2. What truth defeats that lie? The Scripture says that my success lies in my obedience to Christ. My goal is to please Christ—not to impress others or myself.
  3. My prayer strategy is to pray these Scriptures:

“Study this Book of Instruction continually. Meditate on it day and night so you will be sure to obey everything written in it. Only then will you prosper and succeed in all you do.” (Joshua 1:8, NLT)

“Walk in obedience” to the LORD, “so that you will be successful in all you do and wherever you do.” (1 Kings 2:3, NIV and NLT)

“Therefore, my dear brothers and sisters, stand firm. Let nothing move you. Always give yourselves fully to the work of the Lord, because you know that your labor in the Lord is not in vain.” (1 Corinthians 15:58, NIV)

A Helpful Resource

prayer strategies

I recently read Priscilla Shirer’s new book Fervent, which is a resource designed to accompany the movie War Room. The book’s subtitle is A Woman’s Battle Plan for Serious, Specific, and Strategic Prayer. (These strategies form a powerful battle plan for men, too! )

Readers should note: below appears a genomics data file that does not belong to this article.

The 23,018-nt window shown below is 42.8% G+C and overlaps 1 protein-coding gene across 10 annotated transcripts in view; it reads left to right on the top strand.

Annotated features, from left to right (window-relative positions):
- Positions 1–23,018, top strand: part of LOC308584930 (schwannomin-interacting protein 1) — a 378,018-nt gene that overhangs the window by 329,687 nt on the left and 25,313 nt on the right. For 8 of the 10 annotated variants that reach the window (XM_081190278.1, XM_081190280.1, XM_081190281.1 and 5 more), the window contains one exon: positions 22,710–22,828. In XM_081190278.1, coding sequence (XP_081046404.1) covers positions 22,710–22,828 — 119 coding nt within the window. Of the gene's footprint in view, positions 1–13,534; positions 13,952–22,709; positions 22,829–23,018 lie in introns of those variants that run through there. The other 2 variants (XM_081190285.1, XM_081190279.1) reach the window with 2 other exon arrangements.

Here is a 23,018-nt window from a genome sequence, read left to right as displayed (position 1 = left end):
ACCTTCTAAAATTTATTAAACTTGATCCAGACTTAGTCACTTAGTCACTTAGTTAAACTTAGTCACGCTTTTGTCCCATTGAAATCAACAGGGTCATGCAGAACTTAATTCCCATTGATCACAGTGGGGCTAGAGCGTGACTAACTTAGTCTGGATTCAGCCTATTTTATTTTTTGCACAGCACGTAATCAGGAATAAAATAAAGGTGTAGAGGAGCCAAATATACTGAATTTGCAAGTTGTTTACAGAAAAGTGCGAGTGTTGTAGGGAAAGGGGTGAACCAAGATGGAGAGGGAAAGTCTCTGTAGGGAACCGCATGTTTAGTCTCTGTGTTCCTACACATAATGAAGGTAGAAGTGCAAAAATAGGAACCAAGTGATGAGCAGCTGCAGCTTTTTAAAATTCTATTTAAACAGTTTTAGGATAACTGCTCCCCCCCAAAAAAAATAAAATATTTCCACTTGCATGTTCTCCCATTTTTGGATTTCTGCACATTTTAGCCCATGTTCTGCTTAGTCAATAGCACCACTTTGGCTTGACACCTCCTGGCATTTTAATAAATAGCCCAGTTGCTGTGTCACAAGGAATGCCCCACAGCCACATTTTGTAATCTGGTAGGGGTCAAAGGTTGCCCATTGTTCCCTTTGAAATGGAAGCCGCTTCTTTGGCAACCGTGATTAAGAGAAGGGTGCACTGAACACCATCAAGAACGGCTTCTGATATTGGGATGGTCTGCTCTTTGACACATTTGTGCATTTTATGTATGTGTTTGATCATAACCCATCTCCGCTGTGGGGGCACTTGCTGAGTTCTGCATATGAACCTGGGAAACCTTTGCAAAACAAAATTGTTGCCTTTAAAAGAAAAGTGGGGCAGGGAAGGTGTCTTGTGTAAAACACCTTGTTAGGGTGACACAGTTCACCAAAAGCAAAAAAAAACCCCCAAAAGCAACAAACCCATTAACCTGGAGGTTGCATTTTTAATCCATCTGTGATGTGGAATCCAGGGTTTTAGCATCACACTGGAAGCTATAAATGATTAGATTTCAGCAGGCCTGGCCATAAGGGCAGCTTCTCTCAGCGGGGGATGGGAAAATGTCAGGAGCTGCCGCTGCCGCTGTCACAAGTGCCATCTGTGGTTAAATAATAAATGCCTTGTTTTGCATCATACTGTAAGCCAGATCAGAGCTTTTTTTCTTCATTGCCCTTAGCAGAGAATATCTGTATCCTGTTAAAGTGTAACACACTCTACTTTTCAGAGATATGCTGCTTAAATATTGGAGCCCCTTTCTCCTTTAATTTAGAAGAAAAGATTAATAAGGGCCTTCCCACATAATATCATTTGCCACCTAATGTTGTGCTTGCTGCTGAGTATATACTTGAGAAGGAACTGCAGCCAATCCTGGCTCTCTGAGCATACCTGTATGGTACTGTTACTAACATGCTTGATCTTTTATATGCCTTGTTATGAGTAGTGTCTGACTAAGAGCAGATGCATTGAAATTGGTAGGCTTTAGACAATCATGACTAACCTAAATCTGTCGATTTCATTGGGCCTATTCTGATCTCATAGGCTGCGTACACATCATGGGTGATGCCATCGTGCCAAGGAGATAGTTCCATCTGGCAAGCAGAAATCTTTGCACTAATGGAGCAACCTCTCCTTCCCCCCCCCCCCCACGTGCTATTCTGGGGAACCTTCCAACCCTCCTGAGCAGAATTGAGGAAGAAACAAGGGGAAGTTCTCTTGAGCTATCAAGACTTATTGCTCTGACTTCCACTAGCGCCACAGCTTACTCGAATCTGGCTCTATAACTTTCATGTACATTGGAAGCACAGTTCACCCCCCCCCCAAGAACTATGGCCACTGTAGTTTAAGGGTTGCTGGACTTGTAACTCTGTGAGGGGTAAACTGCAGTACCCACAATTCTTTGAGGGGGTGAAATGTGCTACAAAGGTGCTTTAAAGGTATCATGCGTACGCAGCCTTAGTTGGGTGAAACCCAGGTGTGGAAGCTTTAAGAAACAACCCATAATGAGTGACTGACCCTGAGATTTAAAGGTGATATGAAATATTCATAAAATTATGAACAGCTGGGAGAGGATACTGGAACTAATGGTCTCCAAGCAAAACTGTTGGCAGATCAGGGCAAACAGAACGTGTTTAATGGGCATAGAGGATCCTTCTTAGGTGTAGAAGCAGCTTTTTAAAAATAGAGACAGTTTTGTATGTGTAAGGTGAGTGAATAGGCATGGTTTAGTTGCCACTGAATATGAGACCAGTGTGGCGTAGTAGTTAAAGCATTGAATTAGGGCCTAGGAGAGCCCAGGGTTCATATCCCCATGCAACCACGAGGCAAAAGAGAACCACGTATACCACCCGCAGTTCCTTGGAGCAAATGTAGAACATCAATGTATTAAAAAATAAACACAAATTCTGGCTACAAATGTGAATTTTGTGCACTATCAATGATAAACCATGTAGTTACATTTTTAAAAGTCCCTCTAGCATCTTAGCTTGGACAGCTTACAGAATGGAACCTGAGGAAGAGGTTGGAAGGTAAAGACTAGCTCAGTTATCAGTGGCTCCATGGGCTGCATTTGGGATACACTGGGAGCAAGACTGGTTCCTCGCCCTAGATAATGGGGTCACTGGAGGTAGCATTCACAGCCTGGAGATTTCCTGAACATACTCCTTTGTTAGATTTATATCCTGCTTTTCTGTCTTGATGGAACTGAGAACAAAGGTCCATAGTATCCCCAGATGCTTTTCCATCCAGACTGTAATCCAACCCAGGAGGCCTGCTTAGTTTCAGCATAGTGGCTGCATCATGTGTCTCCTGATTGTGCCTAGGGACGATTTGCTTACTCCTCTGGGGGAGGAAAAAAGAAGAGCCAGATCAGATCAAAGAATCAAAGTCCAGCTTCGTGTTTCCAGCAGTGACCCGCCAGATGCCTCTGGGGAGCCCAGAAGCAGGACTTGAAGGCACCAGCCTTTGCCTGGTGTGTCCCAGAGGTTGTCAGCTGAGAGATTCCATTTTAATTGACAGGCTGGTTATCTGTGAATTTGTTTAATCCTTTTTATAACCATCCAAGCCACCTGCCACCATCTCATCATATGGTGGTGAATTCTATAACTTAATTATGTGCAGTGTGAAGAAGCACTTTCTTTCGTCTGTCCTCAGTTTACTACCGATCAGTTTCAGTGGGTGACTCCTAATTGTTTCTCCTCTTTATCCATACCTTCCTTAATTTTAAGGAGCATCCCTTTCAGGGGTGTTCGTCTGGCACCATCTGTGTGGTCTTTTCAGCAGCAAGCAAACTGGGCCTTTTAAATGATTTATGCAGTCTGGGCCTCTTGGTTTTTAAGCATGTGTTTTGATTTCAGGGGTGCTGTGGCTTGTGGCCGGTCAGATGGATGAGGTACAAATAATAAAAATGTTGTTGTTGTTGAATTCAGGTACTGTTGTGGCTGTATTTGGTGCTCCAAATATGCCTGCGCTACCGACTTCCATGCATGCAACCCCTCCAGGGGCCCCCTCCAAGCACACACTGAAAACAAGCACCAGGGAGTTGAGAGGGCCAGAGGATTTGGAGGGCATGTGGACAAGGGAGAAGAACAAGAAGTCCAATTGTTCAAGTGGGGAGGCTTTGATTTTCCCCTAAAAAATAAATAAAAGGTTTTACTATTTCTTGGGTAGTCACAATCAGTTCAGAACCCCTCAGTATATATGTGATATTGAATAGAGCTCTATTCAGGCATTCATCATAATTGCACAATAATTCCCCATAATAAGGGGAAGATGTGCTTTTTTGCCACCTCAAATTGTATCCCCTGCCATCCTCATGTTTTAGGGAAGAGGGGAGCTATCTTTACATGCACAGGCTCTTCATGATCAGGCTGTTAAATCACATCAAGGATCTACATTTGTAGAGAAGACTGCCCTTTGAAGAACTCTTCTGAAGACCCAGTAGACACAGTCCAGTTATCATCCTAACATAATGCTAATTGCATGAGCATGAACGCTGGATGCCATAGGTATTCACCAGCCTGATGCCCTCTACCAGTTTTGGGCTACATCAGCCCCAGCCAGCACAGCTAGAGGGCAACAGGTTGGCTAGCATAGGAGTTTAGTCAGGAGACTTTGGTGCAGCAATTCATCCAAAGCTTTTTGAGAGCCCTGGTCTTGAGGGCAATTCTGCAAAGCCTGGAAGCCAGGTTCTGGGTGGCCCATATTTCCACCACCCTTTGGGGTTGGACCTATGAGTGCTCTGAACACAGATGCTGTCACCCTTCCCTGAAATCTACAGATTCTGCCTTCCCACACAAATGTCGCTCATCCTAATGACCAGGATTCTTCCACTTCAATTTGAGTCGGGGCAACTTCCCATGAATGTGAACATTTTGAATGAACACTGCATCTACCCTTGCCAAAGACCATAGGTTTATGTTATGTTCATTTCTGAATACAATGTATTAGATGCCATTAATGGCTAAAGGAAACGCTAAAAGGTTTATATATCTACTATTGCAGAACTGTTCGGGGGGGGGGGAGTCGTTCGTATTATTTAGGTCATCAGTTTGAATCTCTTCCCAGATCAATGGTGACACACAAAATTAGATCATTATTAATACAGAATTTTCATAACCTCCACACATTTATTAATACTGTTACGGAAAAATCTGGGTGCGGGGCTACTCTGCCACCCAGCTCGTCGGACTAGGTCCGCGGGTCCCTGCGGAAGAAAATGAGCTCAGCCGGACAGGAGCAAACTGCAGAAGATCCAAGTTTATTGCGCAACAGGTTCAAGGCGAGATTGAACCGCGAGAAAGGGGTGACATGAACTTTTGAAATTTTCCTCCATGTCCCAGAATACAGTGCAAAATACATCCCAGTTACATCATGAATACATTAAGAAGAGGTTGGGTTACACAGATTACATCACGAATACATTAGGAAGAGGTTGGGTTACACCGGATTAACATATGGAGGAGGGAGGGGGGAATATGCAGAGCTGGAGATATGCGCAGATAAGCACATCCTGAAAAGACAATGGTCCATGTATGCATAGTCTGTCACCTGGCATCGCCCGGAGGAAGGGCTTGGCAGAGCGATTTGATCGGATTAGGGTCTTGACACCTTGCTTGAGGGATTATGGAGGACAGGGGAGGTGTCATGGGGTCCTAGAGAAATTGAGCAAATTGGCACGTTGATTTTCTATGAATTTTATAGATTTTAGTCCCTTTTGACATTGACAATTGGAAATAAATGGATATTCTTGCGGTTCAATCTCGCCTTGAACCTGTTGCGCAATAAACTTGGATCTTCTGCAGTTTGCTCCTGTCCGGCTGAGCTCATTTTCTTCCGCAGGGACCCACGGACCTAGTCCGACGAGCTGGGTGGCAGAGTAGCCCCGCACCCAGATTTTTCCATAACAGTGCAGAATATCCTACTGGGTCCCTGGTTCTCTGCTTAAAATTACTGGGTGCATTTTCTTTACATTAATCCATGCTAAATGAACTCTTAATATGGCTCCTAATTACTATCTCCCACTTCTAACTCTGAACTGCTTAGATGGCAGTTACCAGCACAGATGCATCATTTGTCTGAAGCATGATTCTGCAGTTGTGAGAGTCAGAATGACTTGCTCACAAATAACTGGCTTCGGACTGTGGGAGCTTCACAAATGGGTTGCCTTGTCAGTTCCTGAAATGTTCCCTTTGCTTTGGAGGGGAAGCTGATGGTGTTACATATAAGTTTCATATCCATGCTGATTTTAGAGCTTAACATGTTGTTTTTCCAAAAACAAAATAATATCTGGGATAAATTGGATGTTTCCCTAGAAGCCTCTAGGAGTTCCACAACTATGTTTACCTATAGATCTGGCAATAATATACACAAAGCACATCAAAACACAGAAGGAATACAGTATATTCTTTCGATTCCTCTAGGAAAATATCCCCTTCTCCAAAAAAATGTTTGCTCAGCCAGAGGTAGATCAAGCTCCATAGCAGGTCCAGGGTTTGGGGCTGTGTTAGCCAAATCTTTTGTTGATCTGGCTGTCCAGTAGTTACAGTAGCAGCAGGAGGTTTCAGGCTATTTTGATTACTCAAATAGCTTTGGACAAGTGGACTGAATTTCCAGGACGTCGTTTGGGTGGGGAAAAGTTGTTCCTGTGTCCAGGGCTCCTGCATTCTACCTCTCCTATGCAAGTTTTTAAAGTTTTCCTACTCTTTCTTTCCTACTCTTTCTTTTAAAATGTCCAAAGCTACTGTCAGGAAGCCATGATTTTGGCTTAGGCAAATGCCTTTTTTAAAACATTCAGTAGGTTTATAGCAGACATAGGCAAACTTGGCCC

Priscilla does a fantastic job of examining nine definite prayer strategies, each discussed in a separate chapter. I like the way she begins each chapter with a short analysis of the enemy perspective. It is very helpful for us to grasp that! It is precisely what C.S. Lewis creatively expressed in his Screwtape Letters. When we understand the enemy’s viewpoint and objectives, we can develop powerful counter-strategies.

Next week, I will share a couple of the prayer strategies from Fervent.

A Giveaway for You

Image courtesy of digitalart at FreeDigitalPhotos.netThanks to B&H Publishing, I have a copy of Fervent to give away. Simply leave a comment on this post if you would like to be entered into the drawing for a chance to win a copy of Fervent. This book will encourage and strengthen your prayer life.